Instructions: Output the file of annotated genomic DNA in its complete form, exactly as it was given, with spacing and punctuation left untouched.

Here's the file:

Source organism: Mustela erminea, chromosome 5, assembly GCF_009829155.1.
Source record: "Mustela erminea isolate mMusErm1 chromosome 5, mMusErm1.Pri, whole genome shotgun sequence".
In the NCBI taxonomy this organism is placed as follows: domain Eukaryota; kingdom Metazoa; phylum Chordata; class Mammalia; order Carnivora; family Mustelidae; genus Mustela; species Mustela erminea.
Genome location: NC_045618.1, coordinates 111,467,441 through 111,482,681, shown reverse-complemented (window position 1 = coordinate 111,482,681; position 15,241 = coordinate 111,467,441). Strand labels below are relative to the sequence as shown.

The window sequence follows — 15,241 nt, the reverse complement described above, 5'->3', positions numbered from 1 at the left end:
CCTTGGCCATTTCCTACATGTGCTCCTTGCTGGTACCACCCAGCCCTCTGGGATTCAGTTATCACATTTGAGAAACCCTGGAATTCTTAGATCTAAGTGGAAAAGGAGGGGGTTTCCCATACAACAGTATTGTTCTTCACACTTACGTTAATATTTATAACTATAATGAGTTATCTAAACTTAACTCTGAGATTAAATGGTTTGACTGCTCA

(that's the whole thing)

Source organism: Mustela erminea, chromosome 5, assembly GCF_009829155.1.
Source record: "Mustela erminea isolate mMusErm1 chromosome 5, mMusErm1.Pri, whole genome shotgun sequence".
In the NCBI taxonomy this organism is placed as follows: domain Eukaryota; kingdom Metazoa; phylum Chordata; class Mammalia; order Carnivora; family Mustelidae; genus Mustela; species Mustela erminea.
Genome location: NC_045618.1, coordinates 111,467,441 through 111,482,681, shown reverse-complemented (window position 1 = coordinate 111,482,681; position 15,241 = coordinate 111,467,441). Strand labels below are relative to the sequence as shown.

The window sequence follows — 15,241 nt, the reverse complement described above, 5'->3', positions numbered from 1 at the left end:
CCTTGGCCATTTCCTACATGTGCTCCTTGCTGGTACCACCCAGCCCTCTGGGATTCAGTTATCACATTTGAGAAACCCTGGAATTCTTAGATCTAAGTGGAAAAGGAGGGGGTTTCCCATACAACAGTATTGTTCTTCACACTTACGTTAATATTTATAACTATAATGAGTTATCTAAACTTAACTCTGAGATTAAATGGTTTGACTGCTCA